Securing A Position Outside Academia. June Kay Careers Development Consultant www.durham.ac.uk /careers [email protected] Content. Destinations Sources Vacancies CVs Application forms Interviews Assessment Centres Questions. What do PhDs Do?. Work in UK 69%
Securing A Position Outside Academia
Careers Development Consultant
2006 Graduates, 6 months after graduation
Websites e.g. prospects
Directories e.g. Times 100
Durham University Careers Fairs – October, February
Employer Presentations – something every day in Michaelmas
Press – National, local, specialist
Professional bodies e.g. British Psychological Society
Recruitment Agencies e.g. Kelly Scientific
Networking– face-to-face, social media
Speculative Applications !!!
E.G. Economic & Social Research Consultant, Research Chemist, Trainee Patent Attorney, Quantitative / Risk Analyst, Academic Publishing etc
“They have good learning skills, a commitment to the task and need only minimum supervision.”
“They are able to work on their own and have the benefit of logical thinking. Also their research field might be relevant.”
“Employers can benefit from their research skills and research experience but will have to invest in commercial training for these candidates.”
“Try and gain some industrial consulting experience and prove that you can deal and liaise within a commercial environment.”
“Don’t over rely on academic achievement – stress transferable skills such as team working, report writing and leadership.”
A CV and covering letter should include
evidence of relevant:
Generated Led Delivered
What would you include under:
Publications and Conferences
Additional skills and achievements
Who will be your references?
You should have a different type of CV for
posts outside of academia
Many same skills and experience
Different Focus / Language
Reverse chronological - Similar to academic CV
Must emphasise more:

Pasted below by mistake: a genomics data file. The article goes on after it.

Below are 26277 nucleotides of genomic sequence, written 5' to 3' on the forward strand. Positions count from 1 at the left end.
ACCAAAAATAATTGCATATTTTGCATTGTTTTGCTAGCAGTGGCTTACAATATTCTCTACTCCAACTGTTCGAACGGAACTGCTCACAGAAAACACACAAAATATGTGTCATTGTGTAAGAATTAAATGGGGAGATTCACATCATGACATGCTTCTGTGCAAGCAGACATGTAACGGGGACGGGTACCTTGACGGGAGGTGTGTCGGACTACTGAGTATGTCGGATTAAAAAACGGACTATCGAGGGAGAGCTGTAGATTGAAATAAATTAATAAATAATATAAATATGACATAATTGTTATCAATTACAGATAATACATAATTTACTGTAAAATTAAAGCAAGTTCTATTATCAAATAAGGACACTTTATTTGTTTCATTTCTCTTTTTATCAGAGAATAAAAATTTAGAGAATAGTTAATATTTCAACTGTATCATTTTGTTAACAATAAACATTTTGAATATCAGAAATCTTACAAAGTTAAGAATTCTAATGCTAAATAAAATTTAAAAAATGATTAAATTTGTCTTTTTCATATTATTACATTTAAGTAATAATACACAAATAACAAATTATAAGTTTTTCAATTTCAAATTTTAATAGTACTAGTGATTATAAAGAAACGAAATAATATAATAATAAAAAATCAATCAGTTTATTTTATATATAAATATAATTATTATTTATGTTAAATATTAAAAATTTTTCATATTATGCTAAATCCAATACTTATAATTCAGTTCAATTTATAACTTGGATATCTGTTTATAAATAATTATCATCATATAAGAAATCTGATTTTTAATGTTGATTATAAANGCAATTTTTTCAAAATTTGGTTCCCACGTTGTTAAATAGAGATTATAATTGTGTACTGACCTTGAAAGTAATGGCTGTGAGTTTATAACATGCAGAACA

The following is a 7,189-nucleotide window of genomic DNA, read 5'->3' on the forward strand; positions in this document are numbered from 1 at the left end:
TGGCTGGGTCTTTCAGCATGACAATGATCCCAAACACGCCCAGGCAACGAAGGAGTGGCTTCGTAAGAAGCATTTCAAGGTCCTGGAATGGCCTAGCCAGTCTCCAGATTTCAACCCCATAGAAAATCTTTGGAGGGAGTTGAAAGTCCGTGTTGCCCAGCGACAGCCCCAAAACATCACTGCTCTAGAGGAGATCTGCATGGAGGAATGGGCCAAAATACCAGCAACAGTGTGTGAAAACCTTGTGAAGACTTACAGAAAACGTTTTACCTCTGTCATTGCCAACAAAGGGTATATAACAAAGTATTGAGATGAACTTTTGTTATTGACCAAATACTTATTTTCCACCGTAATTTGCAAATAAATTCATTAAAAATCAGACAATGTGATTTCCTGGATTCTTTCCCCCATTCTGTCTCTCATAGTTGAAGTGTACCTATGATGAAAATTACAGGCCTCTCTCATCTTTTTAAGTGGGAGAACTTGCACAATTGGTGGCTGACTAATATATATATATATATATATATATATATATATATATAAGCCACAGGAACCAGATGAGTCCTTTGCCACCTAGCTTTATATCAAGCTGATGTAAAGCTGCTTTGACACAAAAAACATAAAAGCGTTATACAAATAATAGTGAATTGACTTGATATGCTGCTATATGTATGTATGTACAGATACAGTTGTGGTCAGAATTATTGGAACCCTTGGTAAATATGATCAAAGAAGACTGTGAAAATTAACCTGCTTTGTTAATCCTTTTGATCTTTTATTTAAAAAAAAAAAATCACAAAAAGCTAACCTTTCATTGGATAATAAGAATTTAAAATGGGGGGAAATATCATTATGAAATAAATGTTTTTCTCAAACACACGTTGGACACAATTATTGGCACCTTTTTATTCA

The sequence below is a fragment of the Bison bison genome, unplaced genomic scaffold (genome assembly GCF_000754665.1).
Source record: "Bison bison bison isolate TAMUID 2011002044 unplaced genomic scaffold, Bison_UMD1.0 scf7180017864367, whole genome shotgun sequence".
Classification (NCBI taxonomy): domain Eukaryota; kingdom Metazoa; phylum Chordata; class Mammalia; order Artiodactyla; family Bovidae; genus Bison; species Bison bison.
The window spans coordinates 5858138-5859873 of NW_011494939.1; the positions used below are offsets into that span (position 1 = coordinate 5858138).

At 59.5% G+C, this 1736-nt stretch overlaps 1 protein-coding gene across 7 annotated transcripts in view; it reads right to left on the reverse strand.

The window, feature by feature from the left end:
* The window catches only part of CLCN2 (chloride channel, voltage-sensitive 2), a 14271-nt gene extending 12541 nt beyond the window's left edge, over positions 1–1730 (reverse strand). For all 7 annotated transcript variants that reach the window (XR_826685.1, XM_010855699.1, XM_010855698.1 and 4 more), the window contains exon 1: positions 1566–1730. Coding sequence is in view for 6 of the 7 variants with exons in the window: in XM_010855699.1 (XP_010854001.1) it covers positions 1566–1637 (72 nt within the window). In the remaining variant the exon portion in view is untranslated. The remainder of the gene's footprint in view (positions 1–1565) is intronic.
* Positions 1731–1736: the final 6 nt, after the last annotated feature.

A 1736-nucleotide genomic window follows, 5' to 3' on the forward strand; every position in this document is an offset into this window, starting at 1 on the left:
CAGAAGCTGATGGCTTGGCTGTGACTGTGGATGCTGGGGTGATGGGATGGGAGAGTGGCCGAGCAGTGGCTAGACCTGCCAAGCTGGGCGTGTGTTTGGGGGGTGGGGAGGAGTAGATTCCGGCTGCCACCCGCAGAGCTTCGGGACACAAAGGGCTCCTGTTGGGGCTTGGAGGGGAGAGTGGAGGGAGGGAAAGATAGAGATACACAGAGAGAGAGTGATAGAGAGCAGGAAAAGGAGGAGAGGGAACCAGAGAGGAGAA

Communication: Excellent oral and written skills required for planning preparing and leading seminars with undergraduate students. Several conference papers presented and well received by a wide academic audience. Active listening and diplomacy as demonstrated through voluntary work on student helpline for 3 years.
Team Working: Demonstrated when rowing for university where I proved my commitment to succeed and encouraged others to also do so, as part of a successful multi-disciplinary research group and whilst working in a pressured retail environment part-time for 4 years.
Project & Time Management: Successfully planned the most effective use of my time and resources to complete my research project ahead of schedule whilst submitting papers for publication, supervising undergraduate students research and renovating my new home.
Computer literacy: Confident user of a wide variety of packages including Microsoft Word, Access, Excel, SPSS and C++. Designed, developed and updated the International Students Society website. Easily adapt to specialist employer software e.g. stock control in retail
Tell us about a time when you have worked effectively as part of a team. What was your role and what did you contribute to the team? What did you learn for the future?
Give me an example of a time when you challenged the established way of doing things and what was the outcome?
Why do you want to work for…?
What is it about the position that you most like?
Take me through a task that you have completed from beginning to end?
Was it successful? Why?
What were the main obstacles that you had to overcome?
What would you describe as your greatest strength?
What would you say is your major weakness?
What would you say is your greatest achievement and why?
Give me an example of when you have worked in a team and tell me what role you
What are the current issues facing…?
‘If you can’t think of good questions [to ask them]
don’t ask stupid ones.’ Ian Jackson BT
What impression are you hoping to create?
What approach are the interviewers adopting?